Participating in the final day of the #femfest synchroblog here – an essay reflecting on learning and perspectives in my life and the synchroblog experience….
There have been two moments that have been markers on my feminist journey that stick out as I try to capture my thoughts and reflections.
The first, after blagging my way into Union Theological College’s Gamble Library a few years ago I preceded to collect every short article on feminist theology I could find. I was profoundly challenged to discover the thinking of Valerie Saiving in her essay ‘The Human Situation: A Feminine View’. She argued that most theology talked about the human experience when really it was rooted in the ‘male experience’.
She went on to explain that the understanding of sin as pride* or egocentricity – typically reflect the experience of men rather than of women, whose besetting sin most often derives from the sacrifice of self* through devoted service to others.
This rocked my world – as a woman and as a person of faith – I never felt or viewed anything the same way again. I knew it to be an important perspective and challenge to myself as a person of and participant in faith, justice, grace, redemption – and any other holy experiences you may care to name – who was also a woman, a person of female gender and experience.
This short insight provoked me to establish my place theologically, professionally, socially and in the home as a family architect and member. It was a little bit about acknowledging that my experience was different and provocative because of my femaleness, that I sometimes had to fight for a place but mostly it was the idea, no teaching, that giving up, resigning, martyring and sacrificing* myself was the ultimate rejection of my created purpose. Taking this to a patriarchal, sometimes misogynistic, male led, gender discriminatory faith tradition that often encouraged giving up, resigning and sacificing myself (as a woman) was a profound, profound thing…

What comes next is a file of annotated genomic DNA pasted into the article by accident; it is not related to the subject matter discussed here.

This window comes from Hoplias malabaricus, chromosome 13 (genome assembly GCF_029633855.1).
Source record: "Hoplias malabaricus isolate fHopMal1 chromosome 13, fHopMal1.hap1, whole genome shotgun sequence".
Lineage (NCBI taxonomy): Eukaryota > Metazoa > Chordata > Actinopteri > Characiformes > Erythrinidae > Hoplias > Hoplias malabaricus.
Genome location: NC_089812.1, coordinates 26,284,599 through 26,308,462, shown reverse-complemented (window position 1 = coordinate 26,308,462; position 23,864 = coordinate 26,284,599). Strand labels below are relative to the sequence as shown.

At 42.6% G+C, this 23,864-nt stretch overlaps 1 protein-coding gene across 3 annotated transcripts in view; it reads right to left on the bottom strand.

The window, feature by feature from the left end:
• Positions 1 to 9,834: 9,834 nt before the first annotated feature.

The second marker was the wonder of Betty Friedan’s analysis of the female experience (albeit a white – middle class American experience) in The Feminine Mystique (1963) that can be principally applied as an expose of ‘a problem of identity’ for women.
I think women had to suffer this crisis of identity, which began a hundred years ago, and have to suffer it still today, simply to become fully human.
Friedan wrote about the human need to forge central perspective and direction and the hopes of anticipated adulthood and the distraction from and oppression of this for women in the illusion, obligation and expectation of femininity.
When their mothers’ fulfillment makes girls sure they want to be women, they will not have to ‘beat themselves down’ to be feminine; they can stretch and stretch until their own efforts will tell them who they are…the time is at hand when the voices of the feminine mystique can no longer drown out the inner voice that is driving women on to become complete.
Similarly this was deep, deep reassurance and changed my world – reading The Feminine Mystique made me feel normal, usual and understood and also gave me words to describe what I couldn’t in myself and in the lives of women and culture around me- facing a world that overwhelmingly still expected and still expects roles and unwritten rules of women as well as facing a faith/church that often expounded these as explicitly ‘biblical’ and/or ‘Godly’.
What has been most significant for me in this feminisms fest is reading about and discussing the ongoing tension between faith and feminism. These two markers paradigm shifted the ass out of my faith and my feminism and both made equally valuable and life changing contributions to myself and my world. I find as life, experiences and people happen for and with me in my little places and spaces that we’re being saved, transformed and inspired by both faith and feminism – even the non-feminists and even those without faith.